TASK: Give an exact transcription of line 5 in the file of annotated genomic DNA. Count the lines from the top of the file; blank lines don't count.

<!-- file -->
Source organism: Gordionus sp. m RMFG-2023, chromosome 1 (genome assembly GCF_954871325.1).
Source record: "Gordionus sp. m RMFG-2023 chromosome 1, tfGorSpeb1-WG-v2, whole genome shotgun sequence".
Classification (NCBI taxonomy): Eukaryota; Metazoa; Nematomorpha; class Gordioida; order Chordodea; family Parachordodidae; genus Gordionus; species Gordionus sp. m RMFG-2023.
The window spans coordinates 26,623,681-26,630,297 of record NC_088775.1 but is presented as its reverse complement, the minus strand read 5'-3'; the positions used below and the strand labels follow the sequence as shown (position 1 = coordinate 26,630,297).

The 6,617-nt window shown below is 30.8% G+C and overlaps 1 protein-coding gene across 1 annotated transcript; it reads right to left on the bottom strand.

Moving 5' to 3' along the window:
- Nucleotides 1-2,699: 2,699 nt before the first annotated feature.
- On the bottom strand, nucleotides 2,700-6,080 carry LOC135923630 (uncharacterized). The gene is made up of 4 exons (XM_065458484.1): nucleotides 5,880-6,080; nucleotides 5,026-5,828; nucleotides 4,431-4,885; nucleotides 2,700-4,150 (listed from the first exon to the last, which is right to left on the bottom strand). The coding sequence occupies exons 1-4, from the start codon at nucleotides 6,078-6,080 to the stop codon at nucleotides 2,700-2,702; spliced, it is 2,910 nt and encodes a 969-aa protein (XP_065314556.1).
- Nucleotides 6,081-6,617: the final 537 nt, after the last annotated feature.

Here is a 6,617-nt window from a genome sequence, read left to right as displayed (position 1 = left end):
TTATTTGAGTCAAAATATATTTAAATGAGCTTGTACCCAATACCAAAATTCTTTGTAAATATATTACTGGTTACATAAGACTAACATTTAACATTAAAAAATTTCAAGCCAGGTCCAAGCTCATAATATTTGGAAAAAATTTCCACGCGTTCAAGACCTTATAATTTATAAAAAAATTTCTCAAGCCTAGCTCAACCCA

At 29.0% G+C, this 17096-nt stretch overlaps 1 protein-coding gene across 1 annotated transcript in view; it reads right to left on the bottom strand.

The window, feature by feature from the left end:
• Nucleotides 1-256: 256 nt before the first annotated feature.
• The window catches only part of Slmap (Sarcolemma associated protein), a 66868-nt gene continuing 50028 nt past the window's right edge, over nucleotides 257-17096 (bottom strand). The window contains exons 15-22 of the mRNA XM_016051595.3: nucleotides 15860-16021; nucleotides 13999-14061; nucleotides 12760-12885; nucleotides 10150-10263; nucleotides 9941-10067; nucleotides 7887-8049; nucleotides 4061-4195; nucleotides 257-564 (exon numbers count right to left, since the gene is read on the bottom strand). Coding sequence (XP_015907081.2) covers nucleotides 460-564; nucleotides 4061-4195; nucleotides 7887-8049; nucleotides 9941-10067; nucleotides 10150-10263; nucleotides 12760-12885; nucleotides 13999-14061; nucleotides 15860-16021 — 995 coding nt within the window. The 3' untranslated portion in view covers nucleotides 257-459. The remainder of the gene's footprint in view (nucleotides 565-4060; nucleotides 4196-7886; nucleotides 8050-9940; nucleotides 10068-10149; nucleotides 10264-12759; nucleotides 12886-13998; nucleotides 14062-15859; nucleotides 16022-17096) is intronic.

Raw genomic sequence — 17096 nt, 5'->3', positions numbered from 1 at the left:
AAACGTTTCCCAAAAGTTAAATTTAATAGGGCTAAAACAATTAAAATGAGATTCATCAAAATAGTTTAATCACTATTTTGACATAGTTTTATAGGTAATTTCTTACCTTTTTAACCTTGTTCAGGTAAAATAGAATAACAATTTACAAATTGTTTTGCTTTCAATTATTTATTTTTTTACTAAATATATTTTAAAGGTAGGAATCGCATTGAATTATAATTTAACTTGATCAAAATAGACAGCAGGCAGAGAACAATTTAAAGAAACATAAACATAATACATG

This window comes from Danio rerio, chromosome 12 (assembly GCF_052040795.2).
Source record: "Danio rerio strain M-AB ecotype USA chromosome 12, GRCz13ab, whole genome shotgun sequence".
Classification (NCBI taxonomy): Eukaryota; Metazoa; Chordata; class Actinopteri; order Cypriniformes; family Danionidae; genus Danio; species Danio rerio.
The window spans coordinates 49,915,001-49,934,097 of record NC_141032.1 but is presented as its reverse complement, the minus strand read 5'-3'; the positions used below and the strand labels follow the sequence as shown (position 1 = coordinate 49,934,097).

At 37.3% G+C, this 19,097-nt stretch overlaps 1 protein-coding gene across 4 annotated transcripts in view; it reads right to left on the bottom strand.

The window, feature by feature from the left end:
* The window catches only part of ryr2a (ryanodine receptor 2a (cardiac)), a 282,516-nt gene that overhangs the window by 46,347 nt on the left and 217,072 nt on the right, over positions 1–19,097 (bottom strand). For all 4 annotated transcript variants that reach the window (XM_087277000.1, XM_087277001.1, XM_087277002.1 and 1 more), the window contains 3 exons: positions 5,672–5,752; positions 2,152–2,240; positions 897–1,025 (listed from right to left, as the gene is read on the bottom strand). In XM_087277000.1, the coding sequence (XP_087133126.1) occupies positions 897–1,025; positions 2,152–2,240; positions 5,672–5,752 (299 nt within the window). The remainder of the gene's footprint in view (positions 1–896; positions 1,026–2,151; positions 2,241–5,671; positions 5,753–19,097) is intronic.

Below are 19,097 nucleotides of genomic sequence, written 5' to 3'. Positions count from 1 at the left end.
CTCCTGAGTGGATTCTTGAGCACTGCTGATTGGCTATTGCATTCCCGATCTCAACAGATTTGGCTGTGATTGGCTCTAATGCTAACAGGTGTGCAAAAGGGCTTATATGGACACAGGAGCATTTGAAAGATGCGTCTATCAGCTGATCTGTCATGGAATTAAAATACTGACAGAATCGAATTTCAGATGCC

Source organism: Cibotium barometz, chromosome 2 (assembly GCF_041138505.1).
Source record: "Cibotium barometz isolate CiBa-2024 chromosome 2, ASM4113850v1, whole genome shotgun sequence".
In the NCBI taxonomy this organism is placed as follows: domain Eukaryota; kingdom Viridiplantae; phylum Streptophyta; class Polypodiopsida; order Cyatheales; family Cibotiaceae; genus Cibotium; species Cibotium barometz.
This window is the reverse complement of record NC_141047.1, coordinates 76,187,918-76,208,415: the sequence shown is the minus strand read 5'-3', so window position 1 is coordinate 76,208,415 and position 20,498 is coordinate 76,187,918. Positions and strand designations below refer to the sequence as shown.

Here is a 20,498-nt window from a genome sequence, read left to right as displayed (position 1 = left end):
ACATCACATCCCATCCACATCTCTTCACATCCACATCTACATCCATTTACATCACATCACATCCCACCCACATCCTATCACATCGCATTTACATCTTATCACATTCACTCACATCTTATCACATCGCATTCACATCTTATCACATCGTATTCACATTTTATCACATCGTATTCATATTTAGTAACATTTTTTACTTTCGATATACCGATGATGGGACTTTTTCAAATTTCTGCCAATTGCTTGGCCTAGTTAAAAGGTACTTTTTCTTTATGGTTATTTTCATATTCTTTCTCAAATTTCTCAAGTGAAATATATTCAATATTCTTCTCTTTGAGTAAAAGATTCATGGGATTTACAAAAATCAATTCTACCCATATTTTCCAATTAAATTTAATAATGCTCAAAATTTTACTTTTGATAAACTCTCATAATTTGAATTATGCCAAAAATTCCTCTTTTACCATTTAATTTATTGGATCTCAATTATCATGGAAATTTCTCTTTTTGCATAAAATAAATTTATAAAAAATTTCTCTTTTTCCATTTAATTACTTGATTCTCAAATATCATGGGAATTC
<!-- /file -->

The 6,617-nt window shown below is 30.8% G+C and overlaps 1 protein-coding gene across 1 annotated transcript; it reads right to left on the bottom strand.